What’s your wardrobe age?

What’s your wardrobe age? * To work this out, cast an eye over all your
clothes and roughly work out how long ago you bought them. Or the
majority of them at least.  My wardrobe sheds its skin like a snake
virtually every year.  I wonder if this means I’m an ineffective
shopper or just an enthusiastic one.

When stylish women in magazines are asked about their wardrobe secrets,
they invariably talk about investment dressing. Especially if they are
French. Investment dressing is the art of buying something slowly and
carefully. It is the opposite of the impulse buy, the enemy of the
quick fashion fix. An investment piece (they’re always called ‘pieces’,
like furniture, possibly because they cost as much as a couch) should
be of good quality, very expensive and timeless. It should embed itself
purposefully in your wardrobe for many years. You should wear it often
and feel csmug and superior every time you do. Investment dressing is
my worst nightmare. The wardrobe age of an investment dresser would be
very old. High quality but old.

Me? I’m more of a quantity girl. I like new. I like now. I like saying
‘what’s next?’ and then going shopping for the second time in a week.


Partly because of my fashion ADHD and partly because I have become ruthless at culling, there aren’t many items in my wardrobe older than a toddler. One to two years is how long I hold onto my purchases before replacing them. Donald Trump takes a similar approach to wives.

A few exceptions? A twelve year old pair of Sergio Rossie metallic strappy wedges which are absolute staples and don’t seem to date. A seven year old orange leather jacket which inspires one friend to shriek “not that bloody orange jacket again!” each time I wear it. A six year old pair of lolly pink men-style Zimmerman pants which have come thisclose to being culled many times but have had second and third and fourth winds and continue to work. And a bright blue printed Plein Sud shirt that I bought 15 years ago for $200 and was, at that time, the most outrageously expensive item I’d ever owned. Everything else? Toddlers.

But that’s really quite mature compared to one friend who guestimates her wardrobe age in weeks not years. “My wardrobe sheds its skin every six weeks or so, when I enter a new phase of cheap, disposable fashion” she admits. “I’m a crap shopper and scour the shops forever and never seem to find anything. So when I do stumble upon something that fits / looks good / is affordable, I go a bit stupid and buy it in three or four different colours. Then I alternate the colours every second day for about a month  – thinking no one will notice. One day I’ll wear something different and everyone asks me if it’s ‘new’. I suddenly realise that the whole office has noticed I’ve been wearing the same stuff on rotation for the previous six weeks and am then too embarrassed to wear any of it ever again. Then the cycle starts anew – I scour shops, eventually find something, buy it in three colours, wear em til people comment, feel like a fash loser crap crap crap.”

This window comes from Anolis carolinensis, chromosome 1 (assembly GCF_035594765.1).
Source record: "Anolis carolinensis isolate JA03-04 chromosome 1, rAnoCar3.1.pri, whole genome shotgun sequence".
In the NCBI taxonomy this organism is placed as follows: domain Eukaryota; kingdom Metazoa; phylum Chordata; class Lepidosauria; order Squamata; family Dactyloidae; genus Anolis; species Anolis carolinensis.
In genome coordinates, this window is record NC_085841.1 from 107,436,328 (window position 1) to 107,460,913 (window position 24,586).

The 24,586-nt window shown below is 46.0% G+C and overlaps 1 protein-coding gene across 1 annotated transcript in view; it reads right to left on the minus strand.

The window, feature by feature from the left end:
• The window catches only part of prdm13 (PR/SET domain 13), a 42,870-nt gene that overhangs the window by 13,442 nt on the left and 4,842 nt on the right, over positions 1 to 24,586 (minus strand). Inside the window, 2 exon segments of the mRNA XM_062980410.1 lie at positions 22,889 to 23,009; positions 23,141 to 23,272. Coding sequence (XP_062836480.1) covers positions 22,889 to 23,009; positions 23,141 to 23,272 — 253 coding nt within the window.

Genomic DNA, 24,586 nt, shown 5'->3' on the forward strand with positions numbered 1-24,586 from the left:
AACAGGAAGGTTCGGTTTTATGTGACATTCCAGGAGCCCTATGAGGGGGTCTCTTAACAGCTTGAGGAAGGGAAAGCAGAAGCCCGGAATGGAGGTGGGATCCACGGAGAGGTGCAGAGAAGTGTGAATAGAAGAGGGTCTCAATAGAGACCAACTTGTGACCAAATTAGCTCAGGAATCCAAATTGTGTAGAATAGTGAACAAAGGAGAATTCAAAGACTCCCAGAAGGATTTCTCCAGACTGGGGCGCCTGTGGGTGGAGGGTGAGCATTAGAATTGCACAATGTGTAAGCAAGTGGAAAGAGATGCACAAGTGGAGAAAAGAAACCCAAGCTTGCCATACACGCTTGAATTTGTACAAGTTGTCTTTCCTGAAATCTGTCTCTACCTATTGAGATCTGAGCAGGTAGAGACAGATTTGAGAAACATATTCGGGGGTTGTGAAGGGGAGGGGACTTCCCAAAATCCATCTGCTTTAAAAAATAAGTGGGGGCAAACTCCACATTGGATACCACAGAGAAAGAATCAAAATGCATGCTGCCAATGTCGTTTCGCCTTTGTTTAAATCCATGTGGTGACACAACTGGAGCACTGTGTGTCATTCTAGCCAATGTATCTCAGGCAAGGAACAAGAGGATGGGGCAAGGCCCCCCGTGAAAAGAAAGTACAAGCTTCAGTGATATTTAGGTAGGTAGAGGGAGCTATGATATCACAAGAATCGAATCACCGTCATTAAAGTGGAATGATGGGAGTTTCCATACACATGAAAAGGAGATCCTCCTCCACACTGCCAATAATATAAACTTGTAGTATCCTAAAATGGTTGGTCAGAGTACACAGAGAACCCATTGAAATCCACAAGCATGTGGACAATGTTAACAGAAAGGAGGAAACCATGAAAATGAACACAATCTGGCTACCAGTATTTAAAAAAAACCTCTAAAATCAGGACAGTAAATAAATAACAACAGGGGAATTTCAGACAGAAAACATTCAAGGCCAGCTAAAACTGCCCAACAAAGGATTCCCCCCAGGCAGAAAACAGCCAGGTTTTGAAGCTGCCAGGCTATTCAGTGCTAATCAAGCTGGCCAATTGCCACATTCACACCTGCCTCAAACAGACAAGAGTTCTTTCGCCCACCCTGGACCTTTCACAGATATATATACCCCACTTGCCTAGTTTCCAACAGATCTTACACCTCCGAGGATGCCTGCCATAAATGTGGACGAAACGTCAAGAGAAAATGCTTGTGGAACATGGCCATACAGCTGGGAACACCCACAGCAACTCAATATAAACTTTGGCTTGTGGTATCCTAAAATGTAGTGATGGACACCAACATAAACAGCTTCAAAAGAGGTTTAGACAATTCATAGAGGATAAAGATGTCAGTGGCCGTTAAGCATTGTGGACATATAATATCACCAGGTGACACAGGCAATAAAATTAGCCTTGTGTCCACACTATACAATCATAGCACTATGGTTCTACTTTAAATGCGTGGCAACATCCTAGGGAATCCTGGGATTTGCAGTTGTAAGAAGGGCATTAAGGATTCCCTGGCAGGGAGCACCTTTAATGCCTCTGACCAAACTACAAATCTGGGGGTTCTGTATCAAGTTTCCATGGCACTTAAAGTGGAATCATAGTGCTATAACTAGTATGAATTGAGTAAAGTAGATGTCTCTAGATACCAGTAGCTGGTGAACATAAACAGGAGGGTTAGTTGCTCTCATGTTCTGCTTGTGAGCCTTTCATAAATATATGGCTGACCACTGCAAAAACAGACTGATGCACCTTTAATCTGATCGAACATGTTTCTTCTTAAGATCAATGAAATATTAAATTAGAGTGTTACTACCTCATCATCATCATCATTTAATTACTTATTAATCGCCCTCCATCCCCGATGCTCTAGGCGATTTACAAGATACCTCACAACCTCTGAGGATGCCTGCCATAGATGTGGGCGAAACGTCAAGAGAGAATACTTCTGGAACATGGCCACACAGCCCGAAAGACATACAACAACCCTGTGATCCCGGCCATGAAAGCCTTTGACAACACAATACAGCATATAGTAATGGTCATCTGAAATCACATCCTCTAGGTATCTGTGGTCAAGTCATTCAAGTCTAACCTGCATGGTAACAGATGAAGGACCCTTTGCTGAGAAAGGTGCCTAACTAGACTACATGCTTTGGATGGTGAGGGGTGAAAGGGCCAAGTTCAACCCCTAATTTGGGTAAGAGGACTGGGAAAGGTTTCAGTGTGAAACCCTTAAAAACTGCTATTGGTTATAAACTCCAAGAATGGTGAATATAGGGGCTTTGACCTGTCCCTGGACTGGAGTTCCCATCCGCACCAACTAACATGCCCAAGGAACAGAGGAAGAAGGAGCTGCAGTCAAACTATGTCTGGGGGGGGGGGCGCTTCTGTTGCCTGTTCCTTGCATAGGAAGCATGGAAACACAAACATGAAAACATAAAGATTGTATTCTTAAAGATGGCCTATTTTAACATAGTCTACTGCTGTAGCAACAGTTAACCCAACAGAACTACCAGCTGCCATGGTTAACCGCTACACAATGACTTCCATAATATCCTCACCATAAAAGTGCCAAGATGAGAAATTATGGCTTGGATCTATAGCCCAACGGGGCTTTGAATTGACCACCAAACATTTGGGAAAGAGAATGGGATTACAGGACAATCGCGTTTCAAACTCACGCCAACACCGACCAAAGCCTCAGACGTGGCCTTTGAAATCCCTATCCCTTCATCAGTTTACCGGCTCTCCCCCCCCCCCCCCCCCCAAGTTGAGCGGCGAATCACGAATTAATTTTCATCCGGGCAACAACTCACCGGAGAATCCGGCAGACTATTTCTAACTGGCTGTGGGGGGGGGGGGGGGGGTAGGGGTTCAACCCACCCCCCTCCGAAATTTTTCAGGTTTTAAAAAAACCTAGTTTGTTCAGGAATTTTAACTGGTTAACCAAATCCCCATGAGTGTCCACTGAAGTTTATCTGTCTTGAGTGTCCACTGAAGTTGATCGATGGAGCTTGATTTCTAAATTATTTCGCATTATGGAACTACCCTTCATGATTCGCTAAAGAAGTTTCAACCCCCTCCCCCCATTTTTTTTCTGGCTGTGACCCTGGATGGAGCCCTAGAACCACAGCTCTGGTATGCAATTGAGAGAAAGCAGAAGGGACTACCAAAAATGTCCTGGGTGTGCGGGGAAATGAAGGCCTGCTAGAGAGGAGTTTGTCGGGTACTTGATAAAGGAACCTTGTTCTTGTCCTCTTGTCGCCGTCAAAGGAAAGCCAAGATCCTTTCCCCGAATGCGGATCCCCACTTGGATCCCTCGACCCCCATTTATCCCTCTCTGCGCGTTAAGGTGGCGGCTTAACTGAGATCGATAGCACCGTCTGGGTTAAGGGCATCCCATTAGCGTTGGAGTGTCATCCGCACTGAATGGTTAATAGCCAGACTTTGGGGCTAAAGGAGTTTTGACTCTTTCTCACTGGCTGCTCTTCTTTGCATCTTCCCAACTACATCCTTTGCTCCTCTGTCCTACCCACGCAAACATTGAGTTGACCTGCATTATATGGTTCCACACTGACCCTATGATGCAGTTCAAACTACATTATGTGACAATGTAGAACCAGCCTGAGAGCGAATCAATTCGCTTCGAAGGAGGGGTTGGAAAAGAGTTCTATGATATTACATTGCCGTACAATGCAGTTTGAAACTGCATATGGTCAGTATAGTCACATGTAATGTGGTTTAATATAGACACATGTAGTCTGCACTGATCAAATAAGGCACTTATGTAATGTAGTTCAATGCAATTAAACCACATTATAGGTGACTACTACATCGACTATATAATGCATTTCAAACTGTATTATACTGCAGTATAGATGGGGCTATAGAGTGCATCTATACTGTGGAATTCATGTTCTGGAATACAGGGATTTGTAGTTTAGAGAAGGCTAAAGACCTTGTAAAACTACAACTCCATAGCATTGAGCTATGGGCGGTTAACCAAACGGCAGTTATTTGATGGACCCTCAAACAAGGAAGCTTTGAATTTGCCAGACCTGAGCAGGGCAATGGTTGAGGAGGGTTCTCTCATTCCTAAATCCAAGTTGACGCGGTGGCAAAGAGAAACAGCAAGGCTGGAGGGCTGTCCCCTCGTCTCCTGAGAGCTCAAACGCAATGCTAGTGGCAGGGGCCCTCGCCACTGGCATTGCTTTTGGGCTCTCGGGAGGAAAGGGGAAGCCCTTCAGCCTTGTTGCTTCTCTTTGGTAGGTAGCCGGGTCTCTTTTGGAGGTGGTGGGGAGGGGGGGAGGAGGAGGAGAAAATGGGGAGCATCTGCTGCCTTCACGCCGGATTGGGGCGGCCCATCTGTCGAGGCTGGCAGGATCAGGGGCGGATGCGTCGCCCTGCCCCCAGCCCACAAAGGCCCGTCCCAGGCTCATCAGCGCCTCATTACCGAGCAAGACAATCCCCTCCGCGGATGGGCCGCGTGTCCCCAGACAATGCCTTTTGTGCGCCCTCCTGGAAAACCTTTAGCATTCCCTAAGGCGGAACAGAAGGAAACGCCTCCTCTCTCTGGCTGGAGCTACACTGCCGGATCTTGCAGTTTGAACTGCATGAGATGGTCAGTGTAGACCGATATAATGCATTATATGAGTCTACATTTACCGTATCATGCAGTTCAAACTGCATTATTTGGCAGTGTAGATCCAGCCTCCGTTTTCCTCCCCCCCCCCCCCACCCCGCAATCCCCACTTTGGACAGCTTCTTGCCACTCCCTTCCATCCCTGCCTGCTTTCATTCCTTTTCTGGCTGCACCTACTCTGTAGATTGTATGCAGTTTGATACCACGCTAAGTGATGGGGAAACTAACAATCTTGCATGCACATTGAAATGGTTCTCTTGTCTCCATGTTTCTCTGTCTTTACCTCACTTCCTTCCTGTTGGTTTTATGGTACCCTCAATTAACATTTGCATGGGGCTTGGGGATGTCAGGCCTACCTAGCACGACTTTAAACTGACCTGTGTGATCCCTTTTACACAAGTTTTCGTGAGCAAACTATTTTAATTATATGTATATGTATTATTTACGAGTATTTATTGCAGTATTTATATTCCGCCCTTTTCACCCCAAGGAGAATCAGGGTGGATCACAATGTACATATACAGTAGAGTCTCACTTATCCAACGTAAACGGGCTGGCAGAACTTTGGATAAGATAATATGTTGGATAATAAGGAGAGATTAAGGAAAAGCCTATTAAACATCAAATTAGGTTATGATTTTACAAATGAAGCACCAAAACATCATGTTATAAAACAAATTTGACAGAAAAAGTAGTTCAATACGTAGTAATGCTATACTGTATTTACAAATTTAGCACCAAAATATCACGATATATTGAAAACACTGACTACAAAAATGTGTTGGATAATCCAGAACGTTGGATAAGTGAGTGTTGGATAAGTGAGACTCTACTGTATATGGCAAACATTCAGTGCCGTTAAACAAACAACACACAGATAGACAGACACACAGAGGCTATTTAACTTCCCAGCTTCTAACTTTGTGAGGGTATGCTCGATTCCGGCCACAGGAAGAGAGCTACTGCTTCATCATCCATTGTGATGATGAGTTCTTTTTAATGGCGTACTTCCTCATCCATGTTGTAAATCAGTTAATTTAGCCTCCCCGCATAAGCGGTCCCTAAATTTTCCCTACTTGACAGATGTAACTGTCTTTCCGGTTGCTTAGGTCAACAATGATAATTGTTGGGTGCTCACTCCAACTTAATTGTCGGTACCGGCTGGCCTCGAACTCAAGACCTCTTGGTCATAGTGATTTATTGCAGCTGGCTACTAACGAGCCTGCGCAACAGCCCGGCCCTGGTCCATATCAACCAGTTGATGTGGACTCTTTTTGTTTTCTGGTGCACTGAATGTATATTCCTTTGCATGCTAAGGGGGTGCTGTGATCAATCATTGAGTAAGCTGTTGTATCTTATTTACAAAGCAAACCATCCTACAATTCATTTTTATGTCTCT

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How fantastic. Curious to discover exactly what she binged on, I demanded a list of her latest purchases. “Sixties cotton Supre dress in blue, white and black; chiffon pleated dress in blue and black; Moneypenny floral dress in yellow, brown, red and am just about to get in purple; Shoobiz wedges in black, brown and cream; vintage sequined butterfly tops (I have 7 – so noticeable was my love of them that my mother-in-law even sent me 2 from Perth)”.

Ah, this is even worse than fashion RSI (repetitive shopping injury) this is “I’ll take it in every colour” shopping. The problem of course is that if you buy one item in three colours, you’ll be sick of it three times as fast. No wonder she’s shedding her wardrobe skin so frenetically.

But wait, there’s more. “Argh, I fear I may be a snake too” admits another friend, cringing. “Sometimes my wardrobe age feels like two weeks although it’s probably about six months. Certainly no more than one season. Evening clothes are older – maybe two years old in wardrobe age terms. I think every season I buy everything I like and already have all over again. Like denim jackets and grey suit pants and white shirts. I’m constantly turning over new versions of the same pieces. I may still be working the same denim-jacket-over-a-dress look I’ve been wearing for ten years but I will have shopped through ten different denim jackets.”

But there is something worse than shedding your wardrobe skin too often. That is shedding it not often enough. For some, this may be due to investment dressing. But for others? It’s just clutter and a lack of vision.
“I so so want to shed my wardrobe each year and renew myself,” sighs one stylish 43-year old I know. “And each year I stand in front of my wardrobe with high hopes and each year I come to the brink and falter then creep away discouraged. Of course I discard a lot and I buy a lot but my wardrobe is utterly choked with clothes I’ve had for years from past lives or future ones.  What I aspire to is mostly new and a small number of beautiful classic pieces from up to five years ago. Which would make the average age very easy – say, two years old. But in reality, everything is a mish-mash of ages from 1-15 years and the old stuff isn’t old because it’s classic and brilliant, it’s old because I’m hopeless.”
Hopeless? I can relate. But think how boring it would be if we were all investment dressers. What would we do with all those lost shopping hours?

*Note: this is different to your Fashion Age, which is calculated on how old your clothes make you look. That requires a column all of its own. Watch this space.

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